This one gets trickier. It depends on where you booked the hotel. As with airlines, if you booked through a third party website, you will need to go through the site to request a refund. It is also important to understand if you booked at a rate that allows you to cancel. Often rooms will be discounted with a “Pre-Paid” rate. If you booked a room that allows you to cancel before a certain time, you can almost always do it online. If you booked a room with a penalty or that does not allow cancellations, then you will likely need to get on the phone if you want to get some sort of refund. Remember, in this case you are asking for a special exception. They don’t have to give it to you. Here is where it’s important to know if you are postponing or cancelling. If you ask to move out the date, or ask for the money in credit, you are much more likely to get a positive response. If you are asking for a full refund, know that they don’t have to give it to you. And of course, asking nicely may get you something back in return.

The kids will be sad about missing the hotel pool

Rental Cars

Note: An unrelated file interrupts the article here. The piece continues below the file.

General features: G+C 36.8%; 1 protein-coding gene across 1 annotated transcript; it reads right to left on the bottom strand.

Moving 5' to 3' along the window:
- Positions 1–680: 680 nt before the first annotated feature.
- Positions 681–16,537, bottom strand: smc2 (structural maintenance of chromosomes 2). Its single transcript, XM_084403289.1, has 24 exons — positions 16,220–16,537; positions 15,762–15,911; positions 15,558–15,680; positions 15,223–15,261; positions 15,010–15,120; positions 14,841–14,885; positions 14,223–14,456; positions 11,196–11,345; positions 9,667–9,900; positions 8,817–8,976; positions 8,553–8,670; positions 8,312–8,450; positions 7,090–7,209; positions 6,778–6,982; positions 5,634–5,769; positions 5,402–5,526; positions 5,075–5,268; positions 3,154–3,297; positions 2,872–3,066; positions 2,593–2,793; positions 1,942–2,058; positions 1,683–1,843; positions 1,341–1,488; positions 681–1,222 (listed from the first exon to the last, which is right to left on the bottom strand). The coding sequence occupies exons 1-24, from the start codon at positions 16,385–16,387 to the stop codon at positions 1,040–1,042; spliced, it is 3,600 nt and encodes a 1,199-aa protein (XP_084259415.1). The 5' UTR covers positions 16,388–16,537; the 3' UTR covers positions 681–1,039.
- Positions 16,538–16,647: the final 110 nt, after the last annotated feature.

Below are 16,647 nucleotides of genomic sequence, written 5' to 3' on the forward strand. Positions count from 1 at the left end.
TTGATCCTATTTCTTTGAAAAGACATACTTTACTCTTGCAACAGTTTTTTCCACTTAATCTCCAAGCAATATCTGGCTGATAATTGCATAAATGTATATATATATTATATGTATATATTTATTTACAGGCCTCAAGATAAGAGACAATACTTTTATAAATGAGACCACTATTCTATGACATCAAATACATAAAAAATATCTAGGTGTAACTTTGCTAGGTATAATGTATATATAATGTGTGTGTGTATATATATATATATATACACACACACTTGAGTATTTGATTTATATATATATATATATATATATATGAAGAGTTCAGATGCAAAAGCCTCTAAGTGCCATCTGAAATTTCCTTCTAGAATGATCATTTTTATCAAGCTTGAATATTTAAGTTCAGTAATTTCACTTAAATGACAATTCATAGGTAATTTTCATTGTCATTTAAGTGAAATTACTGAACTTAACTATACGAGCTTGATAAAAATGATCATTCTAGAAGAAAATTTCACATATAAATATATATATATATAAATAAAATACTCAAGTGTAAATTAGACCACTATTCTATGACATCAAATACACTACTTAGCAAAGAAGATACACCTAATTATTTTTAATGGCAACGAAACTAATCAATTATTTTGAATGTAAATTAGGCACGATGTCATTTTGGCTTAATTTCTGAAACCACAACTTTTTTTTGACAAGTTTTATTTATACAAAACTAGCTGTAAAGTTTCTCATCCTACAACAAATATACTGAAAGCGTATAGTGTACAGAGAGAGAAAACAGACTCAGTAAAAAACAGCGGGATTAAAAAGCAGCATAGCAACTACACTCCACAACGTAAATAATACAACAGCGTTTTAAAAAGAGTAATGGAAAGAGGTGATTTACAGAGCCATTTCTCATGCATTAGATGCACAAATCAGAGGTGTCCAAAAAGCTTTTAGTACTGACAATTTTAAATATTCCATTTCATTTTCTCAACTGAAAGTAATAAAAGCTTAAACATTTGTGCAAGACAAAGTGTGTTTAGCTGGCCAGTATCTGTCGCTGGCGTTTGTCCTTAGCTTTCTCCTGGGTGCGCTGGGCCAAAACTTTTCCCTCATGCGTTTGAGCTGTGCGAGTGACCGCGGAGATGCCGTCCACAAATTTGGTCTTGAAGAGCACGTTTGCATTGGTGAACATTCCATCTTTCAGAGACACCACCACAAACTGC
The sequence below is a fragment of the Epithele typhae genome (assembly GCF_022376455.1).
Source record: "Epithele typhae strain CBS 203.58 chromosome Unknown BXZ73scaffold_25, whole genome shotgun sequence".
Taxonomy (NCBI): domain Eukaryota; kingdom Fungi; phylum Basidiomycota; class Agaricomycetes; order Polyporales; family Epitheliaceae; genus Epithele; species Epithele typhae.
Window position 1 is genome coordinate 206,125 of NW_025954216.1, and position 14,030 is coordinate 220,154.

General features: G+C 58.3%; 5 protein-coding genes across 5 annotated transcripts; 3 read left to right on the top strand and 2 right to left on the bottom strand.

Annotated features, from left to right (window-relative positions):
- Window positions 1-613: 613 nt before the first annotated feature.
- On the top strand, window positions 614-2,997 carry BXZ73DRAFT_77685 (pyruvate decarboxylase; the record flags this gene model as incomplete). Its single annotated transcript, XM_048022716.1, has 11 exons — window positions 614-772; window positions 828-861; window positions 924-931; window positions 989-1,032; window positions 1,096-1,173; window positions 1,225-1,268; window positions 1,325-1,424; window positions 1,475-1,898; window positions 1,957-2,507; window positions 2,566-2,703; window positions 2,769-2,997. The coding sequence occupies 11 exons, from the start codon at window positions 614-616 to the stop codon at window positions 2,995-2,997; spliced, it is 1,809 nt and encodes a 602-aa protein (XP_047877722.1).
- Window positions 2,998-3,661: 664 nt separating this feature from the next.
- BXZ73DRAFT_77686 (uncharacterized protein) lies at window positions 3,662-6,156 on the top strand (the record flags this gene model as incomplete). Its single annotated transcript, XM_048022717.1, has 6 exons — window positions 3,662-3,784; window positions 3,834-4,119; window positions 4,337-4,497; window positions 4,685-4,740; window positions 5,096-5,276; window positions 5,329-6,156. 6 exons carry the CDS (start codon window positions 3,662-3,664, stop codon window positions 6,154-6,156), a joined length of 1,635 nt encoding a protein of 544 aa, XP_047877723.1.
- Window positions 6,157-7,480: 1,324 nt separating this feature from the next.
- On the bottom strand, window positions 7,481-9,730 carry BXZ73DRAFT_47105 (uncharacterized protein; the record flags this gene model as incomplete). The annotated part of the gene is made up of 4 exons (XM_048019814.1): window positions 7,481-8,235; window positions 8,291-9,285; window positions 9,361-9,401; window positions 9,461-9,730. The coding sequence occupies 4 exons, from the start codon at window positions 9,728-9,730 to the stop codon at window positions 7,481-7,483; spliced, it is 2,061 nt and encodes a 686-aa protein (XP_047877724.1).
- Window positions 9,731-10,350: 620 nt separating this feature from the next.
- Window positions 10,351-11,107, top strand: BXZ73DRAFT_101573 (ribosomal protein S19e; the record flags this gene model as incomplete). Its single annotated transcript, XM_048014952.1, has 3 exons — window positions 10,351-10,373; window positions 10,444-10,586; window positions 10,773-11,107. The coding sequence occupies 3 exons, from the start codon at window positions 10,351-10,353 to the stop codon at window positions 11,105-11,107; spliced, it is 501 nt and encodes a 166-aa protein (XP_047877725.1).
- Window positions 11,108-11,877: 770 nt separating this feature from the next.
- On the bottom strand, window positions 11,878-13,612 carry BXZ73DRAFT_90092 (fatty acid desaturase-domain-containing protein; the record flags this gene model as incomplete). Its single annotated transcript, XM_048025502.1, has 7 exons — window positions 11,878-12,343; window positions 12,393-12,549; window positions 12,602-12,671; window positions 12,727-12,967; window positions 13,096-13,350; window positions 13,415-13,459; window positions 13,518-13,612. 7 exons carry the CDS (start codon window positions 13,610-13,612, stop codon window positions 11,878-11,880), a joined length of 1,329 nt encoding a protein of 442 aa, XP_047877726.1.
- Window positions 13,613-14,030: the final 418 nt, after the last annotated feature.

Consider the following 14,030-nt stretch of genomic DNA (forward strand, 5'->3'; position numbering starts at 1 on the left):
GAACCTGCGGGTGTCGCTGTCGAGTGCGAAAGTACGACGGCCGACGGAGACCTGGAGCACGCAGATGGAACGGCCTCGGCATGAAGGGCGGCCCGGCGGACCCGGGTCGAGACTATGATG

Generally, car rentals are refundable if you cancel 48 hours before your trip. Even if you do the pre-paid rate, you can usually get your money back minus a cancelation fee. Go through the site you booked to make your cancelation, and have patience if you are on the phone.

Rental Cars are one of the more flexible companies to recover costs

Cruises

Cruises that have been canceled will be fully refunded. If you are looking to proactively cancel a cruise, make sure to reach out to the cruise operator and understand their policies. To keep customers they are generally being lenient with rescheduling and providing credit for a future cruise. Consider those options to maintain as much of your investment as possible.